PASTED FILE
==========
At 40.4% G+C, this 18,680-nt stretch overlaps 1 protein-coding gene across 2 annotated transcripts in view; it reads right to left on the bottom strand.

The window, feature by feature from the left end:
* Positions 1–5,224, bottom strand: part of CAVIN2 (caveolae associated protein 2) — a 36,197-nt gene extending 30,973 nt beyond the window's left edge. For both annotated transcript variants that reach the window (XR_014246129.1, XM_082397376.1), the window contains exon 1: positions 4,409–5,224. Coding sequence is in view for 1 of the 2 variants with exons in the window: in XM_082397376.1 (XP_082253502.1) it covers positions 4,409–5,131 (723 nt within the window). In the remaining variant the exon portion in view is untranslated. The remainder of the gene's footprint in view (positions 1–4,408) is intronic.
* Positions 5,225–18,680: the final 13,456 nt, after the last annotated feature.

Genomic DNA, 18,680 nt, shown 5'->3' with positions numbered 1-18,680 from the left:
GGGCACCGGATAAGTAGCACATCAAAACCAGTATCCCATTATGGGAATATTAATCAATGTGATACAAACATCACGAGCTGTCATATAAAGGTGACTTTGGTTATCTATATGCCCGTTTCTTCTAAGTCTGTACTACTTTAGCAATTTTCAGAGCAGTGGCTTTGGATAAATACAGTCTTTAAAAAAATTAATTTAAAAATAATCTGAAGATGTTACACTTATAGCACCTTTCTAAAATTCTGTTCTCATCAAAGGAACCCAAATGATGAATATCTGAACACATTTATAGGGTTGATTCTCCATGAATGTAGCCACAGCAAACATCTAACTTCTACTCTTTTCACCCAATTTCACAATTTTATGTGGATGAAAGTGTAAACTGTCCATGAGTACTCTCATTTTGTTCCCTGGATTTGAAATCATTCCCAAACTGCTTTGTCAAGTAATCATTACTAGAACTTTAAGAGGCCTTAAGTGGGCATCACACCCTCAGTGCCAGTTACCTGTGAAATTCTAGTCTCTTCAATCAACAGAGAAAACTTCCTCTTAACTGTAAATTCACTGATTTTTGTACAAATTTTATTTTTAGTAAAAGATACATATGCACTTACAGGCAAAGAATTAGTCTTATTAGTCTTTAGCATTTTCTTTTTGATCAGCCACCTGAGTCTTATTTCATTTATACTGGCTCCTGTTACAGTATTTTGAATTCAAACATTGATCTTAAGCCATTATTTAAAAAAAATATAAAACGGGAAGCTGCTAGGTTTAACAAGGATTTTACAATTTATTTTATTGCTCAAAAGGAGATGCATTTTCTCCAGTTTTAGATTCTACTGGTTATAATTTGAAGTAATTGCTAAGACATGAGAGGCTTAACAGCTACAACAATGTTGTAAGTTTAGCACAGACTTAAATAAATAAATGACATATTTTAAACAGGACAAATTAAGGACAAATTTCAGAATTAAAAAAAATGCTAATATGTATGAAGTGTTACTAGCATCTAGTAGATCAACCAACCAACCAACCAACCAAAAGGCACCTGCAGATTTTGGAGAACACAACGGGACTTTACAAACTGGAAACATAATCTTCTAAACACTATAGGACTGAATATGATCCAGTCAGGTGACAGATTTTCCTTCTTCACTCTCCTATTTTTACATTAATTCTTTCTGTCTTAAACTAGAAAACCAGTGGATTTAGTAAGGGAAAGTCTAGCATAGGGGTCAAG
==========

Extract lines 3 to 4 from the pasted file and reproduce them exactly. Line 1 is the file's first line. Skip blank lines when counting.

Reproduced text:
* Positions 1–5,224, bottom strand: part of CAVIN2 (caveolae associated protein 2) — a 36,197-nt gene extending 30,973 nt beyond the window's left edge. For both annotated transcript variants that reach the window (XR_014246129.1, XM_082397376.1), the window contains exon 1: positions 4,409–5,224. Coding sequence is in view for 1 of the 2 variants with exons in the window: in XM_082397376.1 (XP_082253502.1) it covers positions 4,409–5,131 (723 nt within the window). In the remaining variant the exon portion in view is untranslated. The remainder of the gene's footprint in view (positions 1–4,408) is intronic.
* Positions 5,225–18,680: the final 13,456 nt, after the last annotated feature.